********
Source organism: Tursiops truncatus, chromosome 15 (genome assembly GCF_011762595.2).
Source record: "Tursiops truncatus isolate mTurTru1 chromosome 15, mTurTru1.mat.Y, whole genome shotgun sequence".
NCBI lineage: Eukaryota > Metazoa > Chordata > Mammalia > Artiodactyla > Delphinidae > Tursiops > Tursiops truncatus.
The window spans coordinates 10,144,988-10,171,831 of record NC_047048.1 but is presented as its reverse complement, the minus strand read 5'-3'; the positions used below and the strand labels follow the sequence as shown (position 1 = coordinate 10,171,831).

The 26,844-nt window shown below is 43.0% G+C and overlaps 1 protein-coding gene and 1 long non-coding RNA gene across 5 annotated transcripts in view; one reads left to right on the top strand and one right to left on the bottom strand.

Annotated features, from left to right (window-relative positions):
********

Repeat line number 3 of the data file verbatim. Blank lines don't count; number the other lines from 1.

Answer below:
NCBI lineage: Eukaryota > Metazoa > Chordata > Mammalia > Artiodactyla > Delphinidae > Tursiops > Tursiops truncatus.